Also, with a bit of luck, we can get ahead of the movies, ahead of the video games, ahead of the music videos that interpret the songs for our students so they don't even have to bother. Hopefully, we can teach them first to think and imagine for themselves.

My son the actor has met Josh Hutcherson, who'll play Peeta, the male tribute from District 12, and one of my favorite characters in The Hunger Games. Josh was a teenager when they talked at the Teen Choice Awards in 2005. Years later, he and my son would share the same acting coach in New York City, and they would have lunch together.

Lunch with Peeta. I can't even wrap my head around that. But thanks to Gary Ross, director of the movie version of one of my favorite books, I may not have to think or imagine anything. I'll just sit back and watch...and fight like a tribute to not allow my Katniss and Peeta to be erased.


Anonymous said...

What a wonderful post. I spent last summer immersed in the trilogy and I too imagined my own characters.

I try to teach some novels with my 6th graders that don't have movie links. I too like to stress the importance of the "movie" playing in their heads.

Sioux Roslawski said...

I so agree. I watched only one of the Harry Potter movies and then shunned the rest, because my favorite the character (the giant) did not look or sound like I thought he should.

You're correct. The imagination of kids is need of recussitation. Unfortunately, simple words on paper cannot compete with vivid images found on a movie screen or a video game.

Ian H. said...

I don't want to be "that guy", but having just reread the Potter books, and rewatched the first five movies, I can say that Harry does have tape on his glasses at the beginning of the first movie, but Hermione fixes it when they first meet.

As for Radcliff's physicality, there is a definite change between the second and third movies, but there's a line in one if the books (might be Goblet) where Hermione tells him he's got girls following him because he shot up and filled out over their summer break.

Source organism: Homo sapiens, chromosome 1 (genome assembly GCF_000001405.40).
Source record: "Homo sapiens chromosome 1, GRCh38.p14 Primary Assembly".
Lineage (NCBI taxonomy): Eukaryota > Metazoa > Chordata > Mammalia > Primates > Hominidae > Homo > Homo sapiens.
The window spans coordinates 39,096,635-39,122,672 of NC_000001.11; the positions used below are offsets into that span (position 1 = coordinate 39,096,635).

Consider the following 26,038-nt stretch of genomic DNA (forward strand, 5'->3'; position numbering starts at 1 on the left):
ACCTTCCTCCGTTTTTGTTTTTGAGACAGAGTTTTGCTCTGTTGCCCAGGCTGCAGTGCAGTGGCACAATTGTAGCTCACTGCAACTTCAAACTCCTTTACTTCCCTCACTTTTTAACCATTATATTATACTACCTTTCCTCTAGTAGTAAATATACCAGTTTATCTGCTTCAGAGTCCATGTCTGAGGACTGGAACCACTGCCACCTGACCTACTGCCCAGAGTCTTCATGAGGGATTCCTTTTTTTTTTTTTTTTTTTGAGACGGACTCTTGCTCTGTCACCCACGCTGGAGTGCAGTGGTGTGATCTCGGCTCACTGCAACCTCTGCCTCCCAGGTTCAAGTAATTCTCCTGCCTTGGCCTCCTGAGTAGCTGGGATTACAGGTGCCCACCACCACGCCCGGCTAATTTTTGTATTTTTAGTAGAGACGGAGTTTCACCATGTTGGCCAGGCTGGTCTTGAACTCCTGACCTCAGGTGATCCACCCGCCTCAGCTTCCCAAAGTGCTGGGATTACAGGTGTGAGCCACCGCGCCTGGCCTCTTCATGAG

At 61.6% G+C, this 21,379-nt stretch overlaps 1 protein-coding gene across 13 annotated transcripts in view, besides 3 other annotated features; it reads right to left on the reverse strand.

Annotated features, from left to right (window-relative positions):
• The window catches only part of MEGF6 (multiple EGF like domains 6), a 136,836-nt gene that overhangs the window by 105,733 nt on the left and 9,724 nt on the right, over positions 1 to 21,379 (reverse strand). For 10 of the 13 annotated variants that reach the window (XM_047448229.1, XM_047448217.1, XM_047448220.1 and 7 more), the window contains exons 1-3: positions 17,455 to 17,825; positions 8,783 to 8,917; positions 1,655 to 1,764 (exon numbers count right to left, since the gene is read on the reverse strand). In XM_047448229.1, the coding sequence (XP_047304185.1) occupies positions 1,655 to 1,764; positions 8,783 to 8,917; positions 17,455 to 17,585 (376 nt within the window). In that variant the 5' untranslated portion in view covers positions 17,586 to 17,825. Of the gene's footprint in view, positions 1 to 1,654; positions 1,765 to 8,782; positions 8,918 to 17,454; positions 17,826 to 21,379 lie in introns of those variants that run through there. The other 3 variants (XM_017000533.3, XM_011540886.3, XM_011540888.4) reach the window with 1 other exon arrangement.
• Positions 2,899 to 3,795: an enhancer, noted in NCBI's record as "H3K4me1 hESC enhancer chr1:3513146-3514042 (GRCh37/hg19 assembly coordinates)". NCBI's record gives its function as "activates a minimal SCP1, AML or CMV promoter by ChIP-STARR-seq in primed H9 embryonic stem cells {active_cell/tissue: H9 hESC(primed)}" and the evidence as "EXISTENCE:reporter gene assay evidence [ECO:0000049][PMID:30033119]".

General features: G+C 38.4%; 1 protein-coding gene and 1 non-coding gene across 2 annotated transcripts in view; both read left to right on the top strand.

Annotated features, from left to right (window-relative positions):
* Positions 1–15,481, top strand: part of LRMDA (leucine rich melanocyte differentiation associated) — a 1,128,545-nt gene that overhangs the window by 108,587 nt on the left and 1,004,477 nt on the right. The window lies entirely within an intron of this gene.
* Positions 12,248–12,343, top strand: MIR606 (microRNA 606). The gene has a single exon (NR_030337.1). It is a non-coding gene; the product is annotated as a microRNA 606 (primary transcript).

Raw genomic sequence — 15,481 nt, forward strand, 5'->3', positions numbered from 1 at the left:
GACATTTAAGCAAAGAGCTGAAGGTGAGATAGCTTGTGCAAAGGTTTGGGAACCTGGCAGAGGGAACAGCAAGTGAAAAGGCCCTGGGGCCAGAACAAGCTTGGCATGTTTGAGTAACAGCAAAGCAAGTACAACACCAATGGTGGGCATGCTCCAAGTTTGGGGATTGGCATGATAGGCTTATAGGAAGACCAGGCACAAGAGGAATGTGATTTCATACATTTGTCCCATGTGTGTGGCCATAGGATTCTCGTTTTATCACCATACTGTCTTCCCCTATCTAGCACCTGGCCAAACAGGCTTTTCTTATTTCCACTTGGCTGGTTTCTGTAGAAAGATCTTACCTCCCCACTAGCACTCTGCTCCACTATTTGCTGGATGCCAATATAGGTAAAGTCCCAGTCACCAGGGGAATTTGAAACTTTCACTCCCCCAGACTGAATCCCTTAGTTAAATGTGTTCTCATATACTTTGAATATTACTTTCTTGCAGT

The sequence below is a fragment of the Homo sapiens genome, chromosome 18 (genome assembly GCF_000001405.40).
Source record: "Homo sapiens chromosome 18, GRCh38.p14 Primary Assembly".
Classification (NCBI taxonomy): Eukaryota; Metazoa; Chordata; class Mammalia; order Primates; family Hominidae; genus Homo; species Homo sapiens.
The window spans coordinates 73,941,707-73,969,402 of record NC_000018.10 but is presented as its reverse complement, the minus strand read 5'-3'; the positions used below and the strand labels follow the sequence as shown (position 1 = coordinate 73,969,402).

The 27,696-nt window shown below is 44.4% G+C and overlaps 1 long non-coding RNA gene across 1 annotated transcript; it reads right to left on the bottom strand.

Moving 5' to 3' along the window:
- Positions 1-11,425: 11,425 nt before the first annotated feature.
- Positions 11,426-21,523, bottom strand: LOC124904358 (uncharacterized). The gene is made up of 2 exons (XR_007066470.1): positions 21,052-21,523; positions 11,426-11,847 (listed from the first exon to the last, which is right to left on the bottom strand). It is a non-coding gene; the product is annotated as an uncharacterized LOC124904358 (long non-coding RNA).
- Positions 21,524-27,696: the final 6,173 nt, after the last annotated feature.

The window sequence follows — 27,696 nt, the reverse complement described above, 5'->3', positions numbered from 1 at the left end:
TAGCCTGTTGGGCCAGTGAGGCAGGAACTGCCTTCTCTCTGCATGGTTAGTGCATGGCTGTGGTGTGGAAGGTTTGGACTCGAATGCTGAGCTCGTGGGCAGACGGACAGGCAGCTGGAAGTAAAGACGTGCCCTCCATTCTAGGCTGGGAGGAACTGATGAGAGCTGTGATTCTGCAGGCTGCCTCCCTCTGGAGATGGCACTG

I read the Hunger Games trilogy all at once over a weekend, so I didn't form a strong mental image, but my impression from the text was that Katniss wasn't particularly attractive, which us why the designer's outfits made her look so good (in that it was different from what everyone expected).

Cindi Rigsbee said...


After I wrote this post, I had an inkling that there was a "tape on glasses" thing, but darn if I remember it - I think of Harry on the train, before he ever met Hermione, and I just don't see tape. And, of course, I don't have a copy of the movie so I can go back and look, but I take your word for it. And as for Katniss, "attractive" is the last word I would have used to describe her...and I felt that even in the gowns, she was awkward at best. But I know it's true that no book-made-into-movie is going to satisfy my's just that these particular books were very important to me as we passed them around the school teacher-to-teacher, student-to-student. And I'm sad that the connections we made will be altered by the movie version.

ny acting schools said...

I watched only one of the Harry Potter movies and then shunned the rest, because my favorite the character (the giant) did not look or sound like I thought he should.